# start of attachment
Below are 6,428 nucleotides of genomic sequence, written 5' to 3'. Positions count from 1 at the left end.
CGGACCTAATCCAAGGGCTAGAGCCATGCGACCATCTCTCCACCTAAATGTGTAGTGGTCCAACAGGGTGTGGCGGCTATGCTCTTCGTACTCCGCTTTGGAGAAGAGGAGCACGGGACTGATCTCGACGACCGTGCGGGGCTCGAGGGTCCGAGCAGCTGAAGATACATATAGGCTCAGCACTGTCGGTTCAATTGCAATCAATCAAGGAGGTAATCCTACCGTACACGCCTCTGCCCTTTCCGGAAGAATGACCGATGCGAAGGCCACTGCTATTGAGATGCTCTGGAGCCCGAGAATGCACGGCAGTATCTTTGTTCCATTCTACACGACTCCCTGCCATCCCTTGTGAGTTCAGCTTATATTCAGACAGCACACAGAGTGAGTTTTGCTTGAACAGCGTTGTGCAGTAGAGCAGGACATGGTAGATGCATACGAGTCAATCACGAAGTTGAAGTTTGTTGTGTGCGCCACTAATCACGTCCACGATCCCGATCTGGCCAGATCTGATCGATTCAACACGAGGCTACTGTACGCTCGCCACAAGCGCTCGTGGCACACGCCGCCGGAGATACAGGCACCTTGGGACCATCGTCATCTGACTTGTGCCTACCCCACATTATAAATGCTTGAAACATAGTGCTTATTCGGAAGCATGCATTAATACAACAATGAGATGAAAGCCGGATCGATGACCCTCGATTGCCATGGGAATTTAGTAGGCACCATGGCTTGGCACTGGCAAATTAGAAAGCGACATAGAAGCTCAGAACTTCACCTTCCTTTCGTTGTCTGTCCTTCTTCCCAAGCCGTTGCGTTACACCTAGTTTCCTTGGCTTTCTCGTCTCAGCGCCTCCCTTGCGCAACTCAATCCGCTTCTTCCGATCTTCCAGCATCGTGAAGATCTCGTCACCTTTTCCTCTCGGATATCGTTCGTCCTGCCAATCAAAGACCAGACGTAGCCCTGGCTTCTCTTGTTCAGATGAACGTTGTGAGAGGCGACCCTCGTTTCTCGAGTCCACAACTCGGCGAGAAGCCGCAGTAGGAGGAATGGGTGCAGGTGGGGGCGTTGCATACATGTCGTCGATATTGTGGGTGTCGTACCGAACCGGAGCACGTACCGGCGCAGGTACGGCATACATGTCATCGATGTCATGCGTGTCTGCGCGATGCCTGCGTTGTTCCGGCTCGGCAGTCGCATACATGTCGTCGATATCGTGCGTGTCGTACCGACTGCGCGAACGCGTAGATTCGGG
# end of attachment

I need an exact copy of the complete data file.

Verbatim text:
Below are 6,428 nucleotides of genomic sequence, written 5' to 3'. Positions count from 1 at the left end.
CGGACCTAATCCAAGGGCTAGAGCCATGCGACCATCTCTCCACCTAAATGTGTAGTGGTCCAACAGGGTGTGGCGGCTATGCTCTTCGTACTCCGCTTTGGAGAAGAGGAGCACGGGACTGATCTCGACGACCGTGCGGGGCTCGAGGGTCCGAGCAGCTGAAGATACATATAGGCTCAGCACTGTCGGTTCAATTGCAATCAATCAAGGAGGTAATCCTACCGTACACGCCTCTGCCCTTTCCGGAAGAATGACCGATGCGAAGGCCACTGCTATTGAGATGCTCTGGAGCCCGAGAATGCACGGCAGTATCTTTGTTCCATTCTACACGACTCCCTGCCATCCCTTGTGAGTTCAGCTTATATTCAGACAGCACACAGAGTGAGTTTTGCTTGAACAGCGTTGTGCAGTAGAGCAGGACATGGTAGATGCATACGAGTCAATCACGAAGTTGAAGTTTGTTGTGTGCGCCACTAATCACGTCCACGATCCCGATCTGGCCAGATCTGATCGATTCAACACGAGGCTACTGTACGCTCGCCACAAGCGCTCGTGGCACACGCCGCCGGAGATACAGGCACCTTGGGACCATCGTCATCTGACTTGTGCCTACCCCACATTATAAATGCTTGAAACATAGTGCTTATTCGGAAGCATGCATTAATACAACAATGAGATGAAAGCCGGATCGATGACCCTCGATTGCCATGGGAATTTAGTAGGCACCATGGCTTGGCACTGGCAAATTAGAAAGCGACATAGAAGCTCAGAACTTCACCTTCCTTTCGTTGTCTGTCCTTCTTCCCAAGCCGTTGCGTTACACCTAGTTTCCTTGGCTTTCTCGTCTCAGCGCCTCCCTTGCGCAACTCAATCCGCTTCTTCCGATCTTCCAGCATCGTGAAGATCTCGTCACCTTTTCCTCTCGGATATCGTTCGTCCTGCCAATCAAAGACCAGACGTAGCCCTGGCTTCTCTTGTTCAGATGAACGTTGTGAGAGGCGACCCTCGTTTCTCGAGTCCACAACTCGGCGAGAAGCCGCAGTAGGAGGAATGGGTGCAGGTGGGGGCGTTGCATACATGTCGTCGATATTGTGGGTGTCGTACCGAACCGGAGCACGTACCGGCGCAGGTACGGCATACATGTCATCGATGTCATGCGTGTCTGCGCGATGCCTGCGTTGTTCCGGCTCGGCAGTCGCATACATGTCGTCGATATCGTGCGTGTCGTACCGACTGCGCGAACGCGTAGATTCGGG